As fish get smaller under man's environmental impact, they become more exposed to predators, which means a crucial food source will become more endangered than thought, scientists said.
Previous research has found that some key fish species dwindle in size as larger specimens are trawled out and climate change starts to affect the food chain.
But, until now, the broader impact of this shrinkage has not been explored.
How the research was done
A team from Australia and Finland used computers to predict what would happen when five species of fish decline in average length over a 50-year period.
The shrinkage was quite small, up to four percent. Yet mortality from predators increased by as much as 50 percent, they found.
The repercussions for catches are significant.
Total biomass for four of the five species declined by as much as 35%, and catches by the same margin, the researchers wrote in a paper published in the Royal Society journal Biology Letters.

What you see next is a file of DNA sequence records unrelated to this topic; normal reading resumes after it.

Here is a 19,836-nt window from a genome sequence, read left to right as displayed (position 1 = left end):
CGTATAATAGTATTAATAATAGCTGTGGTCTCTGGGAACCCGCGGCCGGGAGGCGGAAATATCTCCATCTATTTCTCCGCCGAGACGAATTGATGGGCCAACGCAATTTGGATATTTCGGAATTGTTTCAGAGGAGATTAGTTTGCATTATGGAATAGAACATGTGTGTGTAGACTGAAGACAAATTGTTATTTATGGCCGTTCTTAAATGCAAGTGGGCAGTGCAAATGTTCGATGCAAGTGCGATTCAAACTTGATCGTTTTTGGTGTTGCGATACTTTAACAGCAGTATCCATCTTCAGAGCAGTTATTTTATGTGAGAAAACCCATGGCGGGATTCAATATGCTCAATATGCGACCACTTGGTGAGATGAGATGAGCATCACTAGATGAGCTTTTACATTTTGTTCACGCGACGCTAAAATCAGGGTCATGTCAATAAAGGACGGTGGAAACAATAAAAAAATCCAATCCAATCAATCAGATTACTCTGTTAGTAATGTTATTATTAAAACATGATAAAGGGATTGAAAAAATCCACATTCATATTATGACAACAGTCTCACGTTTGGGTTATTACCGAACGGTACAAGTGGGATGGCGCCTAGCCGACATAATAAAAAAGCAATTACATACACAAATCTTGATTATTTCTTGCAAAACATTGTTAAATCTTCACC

"Even small decreases in the body size of fish species can have large effects on their natural mortality," the team wrote.
The researchers looked at five southeast Australian trawl fisheries species - the jackass morwong, the tiger flathead, silver warehou, blue grenadier and pink ling.
Species biomass decreased for all but the grenadier, which also shrank in size but whose numbers actually rose by up to 10% as the fish moved to more coastal areas where it was less vulnerable to predators, according to the simulation.
Man changing marine systems
Man is changing marine ecosystems worldwide - directly through fishing and indirectly through global warming, the researchers wrote.
"Fisheries management practises that ignore contemporary life-history changes are likely to overestimate long-term yields and can lead to overfishing," they warned.
(Sapa, January 2013)
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